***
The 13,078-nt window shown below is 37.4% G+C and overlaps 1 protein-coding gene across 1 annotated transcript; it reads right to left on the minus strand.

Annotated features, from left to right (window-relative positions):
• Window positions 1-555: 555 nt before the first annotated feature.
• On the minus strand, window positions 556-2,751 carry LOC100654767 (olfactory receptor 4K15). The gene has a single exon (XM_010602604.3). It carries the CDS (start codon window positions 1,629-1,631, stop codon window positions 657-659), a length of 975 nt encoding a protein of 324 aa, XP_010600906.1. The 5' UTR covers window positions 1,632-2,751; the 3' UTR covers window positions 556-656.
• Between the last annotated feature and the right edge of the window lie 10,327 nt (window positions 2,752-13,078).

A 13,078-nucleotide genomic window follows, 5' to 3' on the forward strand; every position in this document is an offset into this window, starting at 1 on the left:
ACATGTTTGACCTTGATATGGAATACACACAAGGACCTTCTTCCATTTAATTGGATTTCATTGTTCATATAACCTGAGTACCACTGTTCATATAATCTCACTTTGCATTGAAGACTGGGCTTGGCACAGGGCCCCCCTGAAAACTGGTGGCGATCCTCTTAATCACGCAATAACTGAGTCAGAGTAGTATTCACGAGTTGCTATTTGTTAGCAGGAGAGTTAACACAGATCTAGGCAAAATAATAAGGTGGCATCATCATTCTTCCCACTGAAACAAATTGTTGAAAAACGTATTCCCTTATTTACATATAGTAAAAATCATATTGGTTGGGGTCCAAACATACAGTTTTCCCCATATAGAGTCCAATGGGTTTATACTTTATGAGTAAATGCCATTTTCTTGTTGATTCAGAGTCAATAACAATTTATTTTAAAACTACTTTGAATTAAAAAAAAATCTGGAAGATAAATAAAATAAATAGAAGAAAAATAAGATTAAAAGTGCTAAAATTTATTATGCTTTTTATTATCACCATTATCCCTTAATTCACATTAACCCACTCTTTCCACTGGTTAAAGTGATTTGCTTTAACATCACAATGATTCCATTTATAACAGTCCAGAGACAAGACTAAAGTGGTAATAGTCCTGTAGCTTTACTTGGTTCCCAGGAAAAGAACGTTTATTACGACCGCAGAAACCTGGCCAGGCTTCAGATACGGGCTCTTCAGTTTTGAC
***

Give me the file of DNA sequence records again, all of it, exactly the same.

The 13,078-nt window shown below is 37.4% G+C and overlaps 1 protein-coding gene across 1 annotated transcript; it reads right to left on the minus strand.

Annotated features, from left to right (window-relative positions):
• Window positions 1-555: 555 nt before the first annotated feature.
• On the minus strand, window positions 556-2,751 carry LOC100654767 (olfactory receptor 4K15). The gene has a single exon (XM_010602604.3). It carries the CDS (start codon window positions 1,629-1,631, stop codon window positions 657-659), a length of 975 nt encoding a protein of 324 aa, XP_010600906.1. The 5' UTR covers window positions 1,632-2,751; the 3' UTR covers window positions 556-656.
• Between the last annotated feature and the right edge of the window lie 10,327 nt (window positions 2,752-13,078).

A 13,078-nucleotide genomic window follows, 5' to 3' on the forward strand; every position in this document is an offset into this window, starting at 1 on the left:
ACATGTTTGACCTTGATATGGAATACACACAAGGACCTTCTTCCATTTAATTGGATTTCATTGTTCATATAACCTGAGTACCACTGTTCATATAATCTCACTTTGCATTGAAGACTGGGCTTGGCACAGGGCCCCCCTGAAAACTGGTGGCGATCCTCTTAATCACGCAATAACTGAGTCAGAGTAGTATTCACGAGTTGCTATTTGTTAGCAGGAGAGTTAACACAGATCTAGGCAAAATAATAAGGTGGCATCATCATTCTTCCCACTGAAACAAATTGTTGAAAAACGTATTCCCTTATTTACATATAGTAAAAATCATATTGGTTGGGGTCCAAACATACAGTTTTCCCCATATAGAGTCCAATGGGTTTATACTTTATGAGTAAATGCCATTTTCTTGTTGATTCAGAGTCAATAACAATTTATTTTAAAACTACTTTGAATTAAAAAAAAATCTGGAAGATAAATAAAATAAATAGAAGAAAAATAAGATTAAAAGTGCTAAAATTTATTATGCTTTTTATTATCACCATTATCCCTTAATTCACATTAACCCACTCTTTCCACTGGTTAAAGTGATTTGCTTTAACATCACAATGATTCCATTTATAACAGTCCAGAGACAAGACTAAAGTGGTAATAGTCCTGTAGCTTTACTTGGTTCCCAGGAAAAGAACGTTTATTACGACCGCAGAAACCTGGCCAGGCTTCAGATACGGGCTCTTCAGTTTTGAC